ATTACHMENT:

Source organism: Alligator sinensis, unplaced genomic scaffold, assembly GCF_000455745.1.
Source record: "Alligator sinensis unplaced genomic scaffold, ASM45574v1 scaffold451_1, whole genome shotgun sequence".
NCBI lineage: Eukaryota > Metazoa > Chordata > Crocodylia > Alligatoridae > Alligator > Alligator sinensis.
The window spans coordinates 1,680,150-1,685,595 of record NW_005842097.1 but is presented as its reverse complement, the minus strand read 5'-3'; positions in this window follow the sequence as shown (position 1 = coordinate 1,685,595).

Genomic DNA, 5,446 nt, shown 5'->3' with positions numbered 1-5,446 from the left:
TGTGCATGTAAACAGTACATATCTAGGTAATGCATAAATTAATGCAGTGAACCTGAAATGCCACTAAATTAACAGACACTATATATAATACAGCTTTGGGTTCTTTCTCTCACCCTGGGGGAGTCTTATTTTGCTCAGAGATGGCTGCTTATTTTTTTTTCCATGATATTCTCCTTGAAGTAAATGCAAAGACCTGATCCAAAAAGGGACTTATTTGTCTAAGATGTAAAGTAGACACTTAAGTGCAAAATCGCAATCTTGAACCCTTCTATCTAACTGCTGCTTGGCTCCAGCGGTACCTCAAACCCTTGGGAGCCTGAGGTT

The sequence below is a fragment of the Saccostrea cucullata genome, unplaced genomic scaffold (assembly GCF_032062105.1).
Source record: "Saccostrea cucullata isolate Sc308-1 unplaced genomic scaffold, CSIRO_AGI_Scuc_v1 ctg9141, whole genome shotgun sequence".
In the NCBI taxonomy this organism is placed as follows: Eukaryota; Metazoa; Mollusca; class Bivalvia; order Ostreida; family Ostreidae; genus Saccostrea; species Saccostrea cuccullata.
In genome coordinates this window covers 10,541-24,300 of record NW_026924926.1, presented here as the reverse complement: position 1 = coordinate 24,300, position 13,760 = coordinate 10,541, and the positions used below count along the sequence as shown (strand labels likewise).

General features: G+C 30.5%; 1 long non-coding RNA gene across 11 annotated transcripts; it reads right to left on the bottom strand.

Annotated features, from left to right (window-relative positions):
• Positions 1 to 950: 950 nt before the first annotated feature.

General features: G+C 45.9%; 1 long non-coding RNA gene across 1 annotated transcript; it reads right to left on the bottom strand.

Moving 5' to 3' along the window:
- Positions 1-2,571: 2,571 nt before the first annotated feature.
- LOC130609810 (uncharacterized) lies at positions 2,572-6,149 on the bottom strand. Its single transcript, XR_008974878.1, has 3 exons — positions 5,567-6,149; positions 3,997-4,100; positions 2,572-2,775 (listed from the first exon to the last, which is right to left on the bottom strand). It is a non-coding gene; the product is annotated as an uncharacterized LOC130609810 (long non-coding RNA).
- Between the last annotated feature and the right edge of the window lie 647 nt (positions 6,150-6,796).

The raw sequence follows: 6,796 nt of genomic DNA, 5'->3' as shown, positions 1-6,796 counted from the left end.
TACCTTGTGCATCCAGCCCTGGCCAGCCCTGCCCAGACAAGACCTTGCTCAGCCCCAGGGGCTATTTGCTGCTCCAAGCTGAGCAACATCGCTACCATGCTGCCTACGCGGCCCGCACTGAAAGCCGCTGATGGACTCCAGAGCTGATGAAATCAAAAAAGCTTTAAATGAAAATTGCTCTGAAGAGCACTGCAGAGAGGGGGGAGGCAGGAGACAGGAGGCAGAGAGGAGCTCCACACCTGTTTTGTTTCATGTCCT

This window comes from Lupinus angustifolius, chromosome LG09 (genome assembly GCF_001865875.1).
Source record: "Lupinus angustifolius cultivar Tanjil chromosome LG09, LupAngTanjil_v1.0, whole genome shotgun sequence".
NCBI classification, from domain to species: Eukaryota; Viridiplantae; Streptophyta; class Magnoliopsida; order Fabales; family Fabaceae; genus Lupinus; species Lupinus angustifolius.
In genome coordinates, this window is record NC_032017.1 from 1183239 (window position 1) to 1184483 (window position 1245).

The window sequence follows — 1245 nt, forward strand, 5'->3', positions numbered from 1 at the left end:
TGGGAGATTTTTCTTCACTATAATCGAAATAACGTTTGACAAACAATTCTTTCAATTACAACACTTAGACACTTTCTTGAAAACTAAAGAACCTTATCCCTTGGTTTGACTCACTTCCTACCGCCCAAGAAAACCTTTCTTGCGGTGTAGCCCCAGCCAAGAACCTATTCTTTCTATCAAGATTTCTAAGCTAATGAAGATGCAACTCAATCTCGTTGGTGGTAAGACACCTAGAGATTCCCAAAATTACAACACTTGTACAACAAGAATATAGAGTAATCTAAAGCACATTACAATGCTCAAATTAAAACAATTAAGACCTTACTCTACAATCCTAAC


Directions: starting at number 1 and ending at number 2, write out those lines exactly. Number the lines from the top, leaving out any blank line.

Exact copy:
Source organism: Alligator sinensis, unplaced genomic scaffold, assembly GCF_000455745.1.
Source record: "Alligator sinensis unplaced genomic scaffold, ASM45574v1 scaffold451_1, whole genome shotgun sequence".